genghis khan 30 Things You Didn't Know About Genghis Khan

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Genghis Khan remains one of the most feared and respected conquerors of all time. His biography is shrouded in mystery and contradiction, but the facts about Genghis Khan are that he rose up from almost certain death on the Mongolian Steppe, united his people, and began a series of gruesome conquests that killed millions, and changed the entire course of human destiny.

For a figure so polarizing (many see him as an engine of positive change, while others see him as a bloodthirsty monster), much of what we know about him is from outdated history books or Hollywood legend. The real Genghis (which wasn't actually his name) was a contradiction - a religious man who prized loyalty, yet slaughtered millions, including his own family members. Great details are known about how his army operated, but almost nothing is known about his death or burial. And his brilliance is as underestimated as his lust for killing is.

Here is all kinds of Genghis Khan trivia and other interesting things you probably didn't know about this emperor, mass murder, and changer of the world.

You're Probably Pronouning His Name Wrong


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While most Westerners pronounce "Genghis" with a hard "G," that's actually incorrect. In Mongolia, the "G" is soft. So if you want to be accurate, you should pronounce it "Chin-gis."

Genghis Wasn't His Birth Name


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The man who would unite the Mongol tribes was actually born "Temujin," meaning "of iron." His name was said to have come from a Tatar tribesman who had been captured and brought home by the boy's father. The name "Genghis Khan" wasn't bestowed on him until 1206, when he was 44 years old, as part of his coronation as the Khan of all Mongols.

Temujin Was Born Destined for Greatness


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Most of what we know about Temujin/Genghis comes from The Secret History of the Mongols, an anonymous record of the early days of the united Khanate. According to that book, written for the Khan's successors, Temujin was born sometime in 1162, on the banks of the Onon River. His father, Yesugei, was the chieftain of the Borjigin clan, the ruling class of the Mongol tribes. And the boy came out clutching a blood clot - an omen that he was destined to be a great leader. Whether this is actually true is anyone's guess.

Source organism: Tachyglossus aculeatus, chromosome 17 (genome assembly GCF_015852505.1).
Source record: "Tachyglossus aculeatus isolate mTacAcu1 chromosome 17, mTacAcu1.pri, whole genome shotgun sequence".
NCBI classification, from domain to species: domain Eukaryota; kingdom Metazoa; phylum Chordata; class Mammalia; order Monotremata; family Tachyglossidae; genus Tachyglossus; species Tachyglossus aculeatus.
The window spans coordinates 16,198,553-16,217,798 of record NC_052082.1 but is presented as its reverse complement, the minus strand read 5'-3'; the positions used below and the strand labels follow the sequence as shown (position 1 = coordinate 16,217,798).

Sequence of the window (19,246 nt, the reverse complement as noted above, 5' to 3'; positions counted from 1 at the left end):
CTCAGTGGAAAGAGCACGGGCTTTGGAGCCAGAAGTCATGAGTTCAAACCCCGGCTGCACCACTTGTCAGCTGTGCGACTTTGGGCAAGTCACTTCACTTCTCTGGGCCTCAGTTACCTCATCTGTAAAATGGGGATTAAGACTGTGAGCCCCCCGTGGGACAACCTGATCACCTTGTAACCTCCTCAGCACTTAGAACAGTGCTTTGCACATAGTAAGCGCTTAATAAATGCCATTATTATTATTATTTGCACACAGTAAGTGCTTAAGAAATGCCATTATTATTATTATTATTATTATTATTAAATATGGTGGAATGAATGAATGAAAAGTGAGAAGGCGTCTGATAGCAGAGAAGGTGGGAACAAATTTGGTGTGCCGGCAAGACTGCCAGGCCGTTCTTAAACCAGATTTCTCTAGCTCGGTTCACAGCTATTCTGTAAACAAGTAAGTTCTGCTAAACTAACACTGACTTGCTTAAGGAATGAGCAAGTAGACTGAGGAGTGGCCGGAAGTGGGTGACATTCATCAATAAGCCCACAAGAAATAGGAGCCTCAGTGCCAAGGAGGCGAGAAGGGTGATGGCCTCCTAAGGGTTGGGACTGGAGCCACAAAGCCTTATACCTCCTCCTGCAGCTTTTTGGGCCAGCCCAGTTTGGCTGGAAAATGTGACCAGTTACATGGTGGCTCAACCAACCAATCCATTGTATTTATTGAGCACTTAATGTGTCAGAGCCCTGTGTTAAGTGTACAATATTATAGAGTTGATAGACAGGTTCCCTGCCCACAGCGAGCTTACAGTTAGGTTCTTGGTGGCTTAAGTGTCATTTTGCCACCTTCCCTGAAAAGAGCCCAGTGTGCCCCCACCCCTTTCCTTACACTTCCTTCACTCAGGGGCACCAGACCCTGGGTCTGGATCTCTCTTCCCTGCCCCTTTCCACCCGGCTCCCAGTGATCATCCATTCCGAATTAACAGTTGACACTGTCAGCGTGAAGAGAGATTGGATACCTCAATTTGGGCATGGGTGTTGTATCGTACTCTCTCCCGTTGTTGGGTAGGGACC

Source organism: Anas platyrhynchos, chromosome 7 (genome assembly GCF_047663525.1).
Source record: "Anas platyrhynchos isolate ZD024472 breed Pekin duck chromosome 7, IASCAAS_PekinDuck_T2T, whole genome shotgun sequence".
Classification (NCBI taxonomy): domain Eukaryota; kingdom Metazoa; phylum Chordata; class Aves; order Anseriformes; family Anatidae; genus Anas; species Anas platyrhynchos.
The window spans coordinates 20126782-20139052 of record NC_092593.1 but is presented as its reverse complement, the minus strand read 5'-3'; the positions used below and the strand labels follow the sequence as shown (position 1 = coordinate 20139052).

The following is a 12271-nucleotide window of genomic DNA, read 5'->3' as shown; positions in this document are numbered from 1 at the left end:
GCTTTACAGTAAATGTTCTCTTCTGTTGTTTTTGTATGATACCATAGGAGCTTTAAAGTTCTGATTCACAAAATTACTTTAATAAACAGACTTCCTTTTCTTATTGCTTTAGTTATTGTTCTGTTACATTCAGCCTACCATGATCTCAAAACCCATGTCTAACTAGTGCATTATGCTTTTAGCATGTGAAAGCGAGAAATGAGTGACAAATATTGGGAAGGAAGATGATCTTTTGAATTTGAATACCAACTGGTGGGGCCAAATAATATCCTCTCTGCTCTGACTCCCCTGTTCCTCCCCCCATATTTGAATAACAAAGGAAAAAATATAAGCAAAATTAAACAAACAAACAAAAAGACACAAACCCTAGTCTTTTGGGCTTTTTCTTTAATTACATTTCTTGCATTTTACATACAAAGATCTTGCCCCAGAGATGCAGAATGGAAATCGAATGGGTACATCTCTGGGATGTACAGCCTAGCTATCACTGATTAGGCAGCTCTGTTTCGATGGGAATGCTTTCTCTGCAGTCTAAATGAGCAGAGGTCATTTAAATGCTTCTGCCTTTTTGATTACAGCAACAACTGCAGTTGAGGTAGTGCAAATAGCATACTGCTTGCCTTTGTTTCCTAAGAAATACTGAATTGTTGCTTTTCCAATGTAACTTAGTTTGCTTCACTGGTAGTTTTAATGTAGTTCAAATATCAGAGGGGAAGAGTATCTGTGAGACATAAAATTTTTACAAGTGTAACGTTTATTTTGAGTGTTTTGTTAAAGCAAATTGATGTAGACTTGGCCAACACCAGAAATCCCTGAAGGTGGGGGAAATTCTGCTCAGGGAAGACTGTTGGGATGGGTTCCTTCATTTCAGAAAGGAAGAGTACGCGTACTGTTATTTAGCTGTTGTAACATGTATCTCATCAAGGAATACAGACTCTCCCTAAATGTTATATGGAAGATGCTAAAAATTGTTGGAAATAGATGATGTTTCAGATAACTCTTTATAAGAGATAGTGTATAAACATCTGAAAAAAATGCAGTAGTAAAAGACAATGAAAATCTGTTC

Temujin Had a Rough Childhood (and Murdered His Half-Brother)


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Despite being born destined to be a leader, The Secret History of the Mongols makes it clear that Temujin's early life was brutal. His father, Yesugei, was murdered by steppe rivals when he was only nine, and his own tribe expelled his family when Temulin tried to claim his rightful place as leader of their clan. This left his mother, Hoelun, to raise seven children alone on the steppe. As an adolescent, it's likely Temujin murdered his own half-brother in a dispute over food. A few years later, rival clans abducted him and his young wife, holding them as slaves until Temujin escaped.

He Was Taught a Great Military Lesson by His Mother


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Legend has it that Temujin and his brothers were each given one arrow by their mother, and told to break it. It broke easily. Then they were each given a bundle of arrows, which they were told to break. The bundle held fast - and Temujin learned a powerful lesson about the importance of unity, and how it led to strength.

He Married Young and His First Son May Not Have Been His


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Around the age of 16, Temujin took his first wife, Borte, in a marriage arranged by his father before his death. Borte would become Temujin's principal wife, but by no means was she his only wife. In 1185, Borte birthed a son named Jochi, but due to her kidnapping and the timeline of the birth (i.e., nine months after she was taken), the parentage of Jochi is cloudy. Jochi would grow to become a great military leader, but was excluded from Genghis's line of succession. The couple had three more sons, Chagatai, Ogedai, and Tolui.

Temujin/Genghis Had Many Other Wives and Children


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While Borte was Temujin's empress, he took a number of other wives. Some of their names were Kunju, Khulan, Yesugen, Yesulun, Isukhan, Gunju, Abika, Gurbasu, Chaga, and Moge.

Many of these women were taken as war trophies, and it's not clear that all of these marriages were consensual. They bore him numerous children, including a number of daughters whose names weren't recorded. For historical purposes, only Borte and her four sons are truly significant.

The Mongols of the 13th Centurty Were in Chaos


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During the early days of Temujin's conquests, the various tribes of the Central Asian steppe were scattered and mostly had control of their local area. The tribes warred often, routinely stealing horses and treasure from each other, along with taking slaves and concubines. Many of these conflicts were spurred on by China, which kept the Mongols warring among each other, and not attacking their own country.